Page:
1 September 2022
Transphorm wins ARPA-E contract for GaN-based four-quadrant switches with bidirectional current and voltage control
Transphorm Inc of Goleta, near Santa Barbara, CA, USA — which designs and manufactures JEDEC- and AEC-Q101-qualified gallium nitride (GaN) field-effect transistors (FETs) for high-voltage power conversion — has been awarded a contract by the Advanced Research Projects Agency-Energy (ARPA-E). Part of the ARPA-E CIRCUITS program and through a sub-contract from Illinois Institute of Technology, the project covers the supply of GaN-based four-quadrant switches (FQSes) for use in various power conversion applications including novel ones like current source inverters, cyclo-converters for drives and micro-inverters, matrix switching, and solid-state circuit breakers. Transphorm says that the initiative is the result of its GaN engineering expertise (specifically its bidirectional GaN) along with industry and university interest in further exploring the possibilities of lateral GaN switches.
Transphorm will prototype the FQS platform using its 650V GaN technology that continues to offer what is claimed to be the industry’s highest threshold voltage (4V) in a 4-pin TO-247 package. The project is expected to be completed in less than a year.
True bidirectional GaN switch innovation
Transphorm’s standard lateral GaN FETs inherently provide bidirectional current flow. However, certain applications such as current source inverters for motor drives, cyclo-converters and matrix converters also require bidirectional voltage control to effectively manage power flow. This capability is traditionally achieved by placing two FETs in series using the devices’ body diode to steer and control current flow or via two insulated-gate bipolar transistors (IGBTs) and two diodes, thus requiring four devices.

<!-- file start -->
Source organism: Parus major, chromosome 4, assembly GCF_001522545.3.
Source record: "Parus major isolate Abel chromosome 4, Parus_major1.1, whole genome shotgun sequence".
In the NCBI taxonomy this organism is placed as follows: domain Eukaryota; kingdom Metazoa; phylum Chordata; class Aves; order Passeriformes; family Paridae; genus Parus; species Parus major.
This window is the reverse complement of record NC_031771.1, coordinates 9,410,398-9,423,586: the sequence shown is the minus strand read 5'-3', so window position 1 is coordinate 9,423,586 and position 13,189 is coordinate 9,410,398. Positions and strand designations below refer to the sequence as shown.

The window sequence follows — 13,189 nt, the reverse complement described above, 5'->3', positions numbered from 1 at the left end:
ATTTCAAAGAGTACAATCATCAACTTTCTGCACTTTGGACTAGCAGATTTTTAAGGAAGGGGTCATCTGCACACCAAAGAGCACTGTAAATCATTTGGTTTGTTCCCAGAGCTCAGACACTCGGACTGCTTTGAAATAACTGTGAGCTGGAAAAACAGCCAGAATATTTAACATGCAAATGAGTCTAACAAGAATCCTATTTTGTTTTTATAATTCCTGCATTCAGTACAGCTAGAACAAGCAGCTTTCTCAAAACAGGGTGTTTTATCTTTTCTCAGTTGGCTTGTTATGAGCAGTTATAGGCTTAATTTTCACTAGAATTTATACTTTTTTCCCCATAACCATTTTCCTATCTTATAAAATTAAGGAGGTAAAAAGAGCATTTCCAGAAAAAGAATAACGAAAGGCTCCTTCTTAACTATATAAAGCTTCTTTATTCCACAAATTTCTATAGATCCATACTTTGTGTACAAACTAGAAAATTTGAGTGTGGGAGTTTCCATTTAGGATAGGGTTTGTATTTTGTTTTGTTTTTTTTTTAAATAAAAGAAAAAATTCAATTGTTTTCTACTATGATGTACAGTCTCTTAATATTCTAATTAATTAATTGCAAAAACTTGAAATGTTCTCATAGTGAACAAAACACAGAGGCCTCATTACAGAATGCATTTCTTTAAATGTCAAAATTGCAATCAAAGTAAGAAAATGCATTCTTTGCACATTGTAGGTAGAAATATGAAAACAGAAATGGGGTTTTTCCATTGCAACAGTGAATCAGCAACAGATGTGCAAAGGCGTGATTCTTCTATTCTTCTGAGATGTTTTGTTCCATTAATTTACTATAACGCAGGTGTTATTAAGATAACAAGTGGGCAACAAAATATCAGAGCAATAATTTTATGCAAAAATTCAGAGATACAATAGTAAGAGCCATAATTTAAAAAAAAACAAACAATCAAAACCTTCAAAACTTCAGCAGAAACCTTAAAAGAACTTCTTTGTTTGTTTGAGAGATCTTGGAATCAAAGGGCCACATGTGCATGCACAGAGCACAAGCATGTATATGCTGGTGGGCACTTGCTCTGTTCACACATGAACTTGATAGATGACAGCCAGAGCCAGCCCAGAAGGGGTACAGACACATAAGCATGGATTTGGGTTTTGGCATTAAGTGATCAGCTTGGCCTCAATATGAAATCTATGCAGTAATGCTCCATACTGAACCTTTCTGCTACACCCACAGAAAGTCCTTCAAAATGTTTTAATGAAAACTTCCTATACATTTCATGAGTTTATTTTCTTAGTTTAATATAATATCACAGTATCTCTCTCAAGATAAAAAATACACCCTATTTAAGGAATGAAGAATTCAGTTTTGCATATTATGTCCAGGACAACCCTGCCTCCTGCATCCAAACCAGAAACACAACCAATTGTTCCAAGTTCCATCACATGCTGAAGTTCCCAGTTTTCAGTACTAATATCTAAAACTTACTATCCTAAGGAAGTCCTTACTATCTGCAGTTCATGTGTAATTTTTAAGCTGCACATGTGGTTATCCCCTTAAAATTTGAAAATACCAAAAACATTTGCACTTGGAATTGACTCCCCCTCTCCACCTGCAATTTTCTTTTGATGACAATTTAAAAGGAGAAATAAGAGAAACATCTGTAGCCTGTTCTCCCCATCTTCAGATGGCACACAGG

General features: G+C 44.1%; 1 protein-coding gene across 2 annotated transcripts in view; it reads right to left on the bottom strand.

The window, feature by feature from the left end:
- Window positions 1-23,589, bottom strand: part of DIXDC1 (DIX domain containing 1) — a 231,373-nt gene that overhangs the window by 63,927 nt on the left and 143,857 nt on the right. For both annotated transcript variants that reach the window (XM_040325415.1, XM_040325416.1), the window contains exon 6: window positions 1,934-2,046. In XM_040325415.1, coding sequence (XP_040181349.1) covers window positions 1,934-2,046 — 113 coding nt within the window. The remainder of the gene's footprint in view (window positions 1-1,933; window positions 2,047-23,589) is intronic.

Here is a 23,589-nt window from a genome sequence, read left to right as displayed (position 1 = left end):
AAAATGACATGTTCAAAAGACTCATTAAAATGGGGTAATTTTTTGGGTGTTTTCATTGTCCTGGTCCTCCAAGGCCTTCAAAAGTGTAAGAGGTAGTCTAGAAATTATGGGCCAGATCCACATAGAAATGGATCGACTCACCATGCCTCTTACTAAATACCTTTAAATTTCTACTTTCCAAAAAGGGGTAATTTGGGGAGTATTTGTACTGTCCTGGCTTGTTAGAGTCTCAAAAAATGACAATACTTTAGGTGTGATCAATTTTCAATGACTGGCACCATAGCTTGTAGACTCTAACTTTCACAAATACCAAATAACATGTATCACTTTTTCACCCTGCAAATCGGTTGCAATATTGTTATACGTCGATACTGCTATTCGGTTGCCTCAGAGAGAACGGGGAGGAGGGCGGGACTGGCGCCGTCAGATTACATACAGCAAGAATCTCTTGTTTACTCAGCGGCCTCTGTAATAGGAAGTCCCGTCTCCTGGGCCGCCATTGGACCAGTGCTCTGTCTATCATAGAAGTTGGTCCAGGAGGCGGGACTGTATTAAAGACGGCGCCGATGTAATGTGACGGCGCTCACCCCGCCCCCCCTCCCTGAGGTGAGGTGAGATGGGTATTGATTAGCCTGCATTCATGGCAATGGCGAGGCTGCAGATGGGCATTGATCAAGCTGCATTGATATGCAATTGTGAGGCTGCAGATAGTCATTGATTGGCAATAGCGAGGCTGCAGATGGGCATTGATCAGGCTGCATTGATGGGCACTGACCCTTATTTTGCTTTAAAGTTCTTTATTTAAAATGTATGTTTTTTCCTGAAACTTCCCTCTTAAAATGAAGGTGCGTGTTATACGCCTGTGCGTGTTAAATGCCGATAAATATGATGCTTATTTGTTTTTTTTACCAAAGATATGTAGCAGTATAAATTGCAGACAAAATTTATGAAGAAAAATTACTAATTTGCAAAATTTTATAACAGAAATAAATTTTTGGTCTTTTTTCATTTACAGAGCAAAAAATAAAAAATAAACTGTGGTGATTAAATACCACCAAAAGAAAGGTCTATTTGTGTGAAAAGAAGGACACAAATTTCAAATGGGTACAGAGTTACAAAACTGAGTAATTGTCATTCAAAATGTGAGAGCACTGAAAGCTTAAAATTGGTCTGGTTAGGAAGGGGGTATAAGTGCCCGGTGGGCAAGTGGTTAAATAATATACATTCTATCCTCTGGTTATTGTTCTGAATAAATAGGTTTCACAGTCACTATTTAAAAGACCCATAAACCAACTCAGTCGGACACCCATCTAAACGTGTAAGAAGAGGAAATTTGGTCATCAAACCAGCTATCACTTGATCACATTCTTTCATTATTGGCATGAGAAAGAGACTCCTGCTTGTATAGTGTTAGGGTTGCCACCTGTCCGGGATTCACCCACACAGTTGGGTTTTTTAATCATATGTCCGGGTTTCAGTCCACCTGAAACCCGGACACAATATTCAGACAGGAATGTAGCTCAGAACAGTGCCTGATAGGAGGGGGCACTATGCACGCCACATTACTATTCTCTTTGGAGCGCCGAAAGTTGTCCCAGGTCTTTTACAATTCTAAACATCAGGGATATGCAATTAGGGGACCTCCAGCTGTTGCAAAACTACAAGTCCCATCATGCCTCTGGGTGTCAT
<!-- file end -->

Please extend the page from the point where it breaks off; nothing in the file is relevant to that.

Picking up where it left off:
Also called a true bidirectional switch, the FQS replaces the two-FET or the two-IGBT+two-diode approaches with a single device capable of realizing bidirectional voltage control and bidirectional current flow. The FQS uses two gates to block voltage of either polarity or pass current in either direction. And, as a single device, it reduces the number of parts required to achieve the desired result enabling higher power density, increased reliability, and overall system cost reduction.
“It is exciting to see the day approaching when GaN-based bidirectional switches will be ready for commercial production,” comments emeritus professor Tom Jahns, FIEEE, NAE, at the University of Wisconsin - Madison. “Power electronics engineers have been anxiously anticipating the day when MOS-gated bidirectional switches will become available because they are the key to implementing promising power converter topologies that offer exciting opportunities for improving efficiency, power density and fault tolerance in many applications. They hold the potential to dramatically improve the commercial viability of new products including solid-state circuit breakers and integrated motor drives by making them significantly more compact and efficient than what is achievable using today's silicon-based switches,” he adds.
“GaN adoption is at a point today when bringing an FQS bidirectional device to market makes sense,” says Dr Rakesh Lal, technical fellow at Transphorm. “Lateral GaN technology enables compact FQS dies to be fabricated because the voltage-blocking region can be shared. This configuration cannot be realized with vertical power device technologies, such as with silicon or silicon carbide (SiC), which gives GaN FQSes a clear edge in performance and cost,” he adds. “With our FQS, one gets true bidirectionality in a fast low-loss switch, which we believe will inspire next-generation power conversion products through the CIRCUITS program driven partnerships.”